Which do you prefer? Everyone has their preferences. We want to know yours.
The Downtown St. George Redevelopment Council is currently creating a comprehensive redevelopment plan for the Historic District that we will be presenting to the city council the first week of September. We need your input on what you would like us to include in our plans. Tell us your preferences by taking our short survey.
Who We Are
The Downtown St. George Redevelopment Council is an organization focused on community-led efforts to promote vibrancy downtown. We are brimming with ideas for the Historic District, ideas that we would like to see acted upon quickly in order to get the downtown we all know is possible as soon as possible.
The Redevelopment Council, made up of local residents and professionals, is currently creating a comprehensive plan for the St. George Historic District that we will be presenting to the city council the first week of September. We are hopeful that our concept will be accepted as the new general plan for the district and be used to guide future development and growth in the neighborhood.
The Historic District is a small six block area that encompasses a portion of the originally settled townsite of the city, covering the area from just above 200 N to 100 S between 100 W and 100 E. This district was created to ensure that the charm and historic character of the neighborhood would not be eroded by indiscriminate demolition of existing buildings or the construction of new, large-scale projects.
Of course, keeping the Historic District small-scale and charming does not mean it needs to be stale and boring - quite the contrary. Some of the most vibrant shopping and restaurant districts are made up of quaint small-scale buildings: Old Town Scottsdale, Santa Fe, Lahaina, Mississippi Avenue in Portland, Boulder, Jackson Hole, Santa Monica, and SoCo in Austin, to name just a few. These are areas that are brimming with people day and night. They are destinations.
St. George’s population and tourist industry could easily support such a downtown. What has been missing is a concerted effort by the public and city officials. We are working to change that. If you would like to help create a better downtown and Historic District, please consider getting involved. We promise this will be a fun and exciting project. In the future when you are enjoying our new downtown, you will have the added pride in knowing that your participation helped make it possible.
In our short history we have been very busy advocating for a more vibrant downtown - including trying to prevent wrong-minded projects from getting developed. Below is a timeline of our efforts.
July 2, 2014
We launched the online version of our ‘Pickles or Cucumbers’
survey. Combining these results with the more involved paper questionnaires we have collected, we hope to have a clear idea of what redevelopment projects the community would like to see downtown. These results will guide our planning efforts. Take the survey.
June 25, 2014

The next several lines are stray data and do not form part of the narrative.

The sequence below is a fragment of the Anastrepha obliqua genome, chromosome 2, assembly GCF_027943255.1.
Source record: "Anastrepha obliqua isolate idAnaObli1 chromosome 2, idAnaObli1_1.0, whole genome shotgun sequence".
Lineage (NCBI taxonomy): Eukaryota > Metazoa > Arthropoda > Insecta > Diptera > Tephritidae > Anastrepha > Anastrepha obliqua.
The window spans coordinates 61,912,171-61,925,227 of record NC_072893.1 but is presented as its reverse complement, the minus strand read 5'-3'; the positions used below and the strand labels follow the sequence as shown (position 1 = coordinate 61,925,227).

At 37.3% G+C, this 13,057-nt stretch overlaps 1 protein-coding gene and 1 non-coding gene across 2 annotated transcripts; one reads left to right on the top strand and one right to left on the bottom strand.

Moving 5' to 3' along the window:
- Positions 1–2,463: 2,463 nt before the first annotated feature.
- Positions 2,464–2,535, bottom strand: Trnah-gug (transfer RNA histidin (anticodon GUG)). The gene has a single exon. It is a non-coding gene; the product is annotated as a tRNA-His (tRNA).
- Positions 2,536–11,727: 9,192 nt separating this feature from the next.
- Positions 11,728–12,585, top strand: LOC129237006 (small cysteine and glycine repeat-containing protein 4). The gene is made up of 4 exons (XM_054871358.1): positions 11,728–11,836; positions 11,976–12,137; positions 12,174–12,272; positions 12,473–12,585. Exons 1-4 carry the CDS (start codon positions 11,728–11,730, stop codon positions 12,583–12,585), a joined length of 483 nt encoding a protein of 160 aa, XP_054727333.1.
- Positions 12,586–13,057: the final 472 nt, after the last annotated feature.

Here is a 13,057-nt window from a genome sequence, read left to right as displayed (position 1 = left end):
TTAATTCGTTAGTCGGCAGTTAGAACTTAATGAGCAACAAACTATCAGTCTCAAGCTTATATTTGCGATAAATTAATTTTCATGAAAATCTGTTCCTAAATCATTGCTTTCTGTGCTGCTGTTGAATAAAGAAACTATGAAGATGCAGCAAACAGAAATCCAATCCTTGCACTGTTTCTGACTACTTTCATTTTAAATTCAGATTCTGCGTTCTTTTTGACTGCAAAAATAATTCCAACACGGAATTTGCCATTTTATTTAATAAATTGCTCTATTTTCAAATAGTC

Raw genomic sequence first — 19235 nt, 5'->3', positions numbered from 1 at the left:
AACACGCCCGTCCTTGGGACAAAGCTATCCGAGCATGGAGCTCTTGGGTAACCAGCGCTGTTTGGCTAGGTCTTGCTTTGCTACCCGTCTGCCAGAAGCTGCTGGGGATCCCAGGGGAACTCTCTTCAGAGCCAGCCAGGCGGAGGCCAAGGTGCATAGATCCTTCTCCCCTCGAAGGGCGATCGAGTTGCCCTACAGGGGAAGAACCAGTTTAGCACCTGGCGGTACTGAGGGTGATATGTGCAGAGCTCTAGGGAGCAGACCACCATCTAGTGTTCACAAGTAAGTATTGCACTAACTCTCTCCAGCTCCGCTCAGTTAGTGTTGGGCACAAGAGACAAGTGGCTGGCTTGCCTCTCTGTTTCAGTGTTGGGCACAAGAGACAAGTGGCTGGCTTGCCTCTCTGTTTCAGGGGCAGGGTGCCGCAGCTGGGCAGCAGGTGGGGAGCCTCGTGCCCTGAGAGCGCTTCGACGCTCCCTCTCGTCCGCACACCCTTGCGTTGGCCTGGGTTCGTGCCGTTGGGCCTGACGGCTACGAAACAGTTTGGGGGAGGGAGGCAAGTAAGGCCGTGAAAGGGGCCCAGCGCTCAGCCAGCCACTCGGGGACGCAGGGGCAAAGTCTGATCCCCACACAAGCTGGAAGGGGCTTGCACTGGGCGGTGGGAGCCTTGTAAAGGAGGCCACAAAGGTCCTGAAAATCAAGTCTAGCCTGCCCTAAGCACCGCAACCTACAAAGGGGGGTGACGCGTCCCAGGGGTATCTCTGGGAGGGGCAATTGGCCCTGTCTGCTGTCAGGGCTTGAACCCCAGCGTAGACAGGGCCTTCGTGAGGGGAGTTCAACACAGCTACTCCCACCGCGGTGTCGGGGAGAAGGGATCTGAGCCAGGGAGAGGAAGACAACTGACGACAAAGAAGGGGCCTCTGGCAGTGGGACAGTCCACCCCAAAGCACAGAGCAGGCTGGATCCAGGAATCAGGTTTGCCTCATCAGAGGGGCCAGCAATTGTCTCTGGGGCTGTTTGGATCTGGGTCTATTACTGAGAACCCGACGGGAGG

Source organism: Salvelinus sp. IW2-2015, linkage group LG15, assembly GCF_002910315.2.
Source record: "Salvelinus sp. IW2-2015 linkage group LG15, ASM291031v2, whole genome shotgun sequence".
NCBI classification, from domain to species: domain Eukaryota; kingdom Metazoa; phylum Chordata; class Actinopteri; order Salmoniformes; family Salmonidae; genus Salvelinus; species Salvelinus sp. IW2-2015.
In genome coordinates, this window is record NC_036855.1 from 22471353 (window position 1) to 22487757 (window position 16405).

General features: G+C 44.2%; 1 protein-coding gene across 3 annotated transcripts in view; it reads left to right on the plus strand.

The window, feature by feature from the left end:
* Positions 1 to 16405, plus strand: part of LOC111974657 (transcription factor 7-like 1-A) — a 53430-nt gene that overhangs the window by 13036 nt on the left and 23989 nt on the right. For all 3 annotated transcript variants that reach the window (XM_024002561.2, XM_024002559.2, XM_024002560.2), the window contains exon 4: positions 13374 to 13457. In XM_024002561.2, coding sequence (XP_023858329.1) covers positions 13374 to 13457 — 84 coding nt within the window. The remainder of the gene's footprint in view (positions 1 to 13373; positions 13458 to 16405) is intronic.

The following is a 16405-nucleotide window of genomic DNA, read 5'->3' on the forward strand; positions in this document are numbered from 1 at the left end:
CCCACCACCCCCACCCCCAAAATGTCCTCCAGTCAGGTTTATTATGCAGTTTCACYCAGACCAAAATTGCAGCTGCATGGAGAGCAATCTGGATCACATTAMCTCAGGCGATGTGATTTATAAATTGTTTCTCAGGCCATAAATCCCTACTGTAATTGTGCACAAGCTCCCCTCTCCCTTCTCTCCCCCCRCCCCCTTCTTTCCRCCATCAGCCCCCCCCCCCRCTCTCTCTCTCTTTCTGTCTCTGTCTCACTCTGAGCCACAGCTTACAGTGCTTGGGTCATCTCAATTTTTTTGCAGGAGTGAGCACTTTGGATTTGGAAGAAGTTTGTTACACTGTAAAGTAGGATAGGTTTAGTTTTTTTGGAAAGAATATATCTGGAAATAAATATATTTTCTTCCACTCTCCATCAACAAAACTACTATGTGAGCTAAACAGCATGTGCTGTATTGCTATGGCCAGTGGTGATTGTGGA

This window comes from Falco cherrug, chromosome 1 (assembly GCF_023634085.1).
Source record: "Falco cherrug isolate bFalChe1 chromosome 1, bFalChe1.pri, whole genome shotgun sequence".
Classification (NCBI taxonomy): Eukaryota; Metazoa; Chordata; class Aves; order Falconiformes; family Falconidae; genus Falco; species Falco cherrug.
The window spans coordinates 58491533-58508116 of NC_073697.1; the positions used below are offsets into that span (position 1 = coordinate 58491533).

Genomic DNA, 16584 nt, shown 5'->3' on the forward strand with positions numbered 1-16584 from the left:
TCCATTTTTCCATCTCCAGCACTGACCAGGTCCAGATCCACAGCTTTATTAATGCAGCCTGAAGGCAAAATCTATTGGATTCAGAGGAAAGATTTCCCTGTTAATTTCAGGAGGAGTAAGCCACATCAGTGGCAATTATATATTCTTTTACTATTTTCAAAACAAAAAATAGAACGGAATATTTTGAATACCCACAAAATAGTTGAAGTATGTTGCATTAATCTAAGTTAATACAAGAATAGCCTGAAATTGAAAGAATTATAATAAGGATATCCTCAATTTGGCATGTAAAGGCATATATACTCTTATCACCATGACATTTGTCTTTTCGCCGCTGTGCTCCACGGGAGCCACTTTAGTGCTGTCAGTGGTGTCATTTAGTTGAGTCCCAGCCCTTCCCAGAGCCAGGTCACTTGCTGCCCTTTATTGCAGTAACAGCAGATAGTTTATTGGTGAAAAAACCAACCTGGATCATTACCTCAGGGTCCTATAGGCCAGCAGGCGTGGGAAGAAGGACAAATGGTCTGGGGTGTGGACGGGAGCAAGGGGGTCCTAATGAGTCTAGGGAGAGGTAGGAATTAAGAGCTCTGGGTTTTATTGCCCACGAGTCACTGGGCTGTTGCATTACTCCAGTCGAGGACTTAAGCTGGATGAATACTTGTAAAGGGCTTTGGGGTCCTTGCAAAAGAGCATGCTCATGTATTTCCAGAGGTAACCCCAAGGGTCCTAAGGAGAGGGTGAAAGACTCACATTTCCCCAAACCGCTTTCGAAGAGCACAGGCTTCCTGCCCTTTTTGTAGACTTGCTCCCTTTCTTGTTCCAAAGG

We spoke at a meeting of the Historic Preservation Commission asking that they delay approving any new construction projects in the Historic District for 60 days in order that we would have time to present a new community-led plan for the downtown, including new zoning rules which the commission would then be charged with enforcing. Read the speech
June 23, 2014
We have crossed the 2,000 signature mark on our petition asking the city to stop all construction projects in the Historic District until historic protections are strengthened. Read the petition
June 17, 2014
In an article in The Spectrum, city officials finally acknowledge they have a redevelopment plan for downtown and that they have asked the school district to fund it. Specifics of the plan were not made available. Read the article
June 9, 2014
Earlier this year, the city sought funding for their redevelopment plan from the Washington County School District. We sent an open letter to the school board requesting they hold off on agreeing to the city's funding request until we have a chance to comment. Read the letter
June 5, 2014
We were proud to announce the founding of our organization to the St. George City Council. Our announcement is followed by Mayor Pike helping a developer pitch his part of the city's redevelopment plan. This part of the plan, given that Urban Renewal has not agreed to give up their 20 year lease, is focused on the demolition of the Historic J.C. Penney Building and the building of a new structure in its place, as described at the 8:45 minute mark. Watch the video
May 30, 2014
We sent a letter to Mayor Pike and the St. George City Council signed by a majority of businesses in the Historic District (including nearly every local retail and restaurant owner) asking for a halt to all construction in the district until a conversation can be had about proposed development downtown. Read the letter
May 29, 2014
Fox 13 news reported on Urban Renewal raising issues surrounding Historic District preservation. City officials respond by denying their involvement in the Urban Renewal project even though it was part of the redevelopment plan they submitted to the school district for funding. Watch the video
May 16, 2014
Prior to our founding, Urban Renewal sent a white paper to Mayor Pike and the St. George City Council outlining their concerns with the clear lack of zoning laws, processes, and transparency surrounding the protection of the character of the Historic District. The city's unwillingness to respond to the valid concerns and modest proposals in this document prompted the creation of the Downtown St. George Redevelopment Council. Read the white paper
Early May, 2014
City officials tell the owners of Urban Renewal about their, yet unannounced, plan to redevelopment downtown St. George. This wrong-minded approach includes multiple large-scale multi-story commercial complexes in the heart of the Historic District.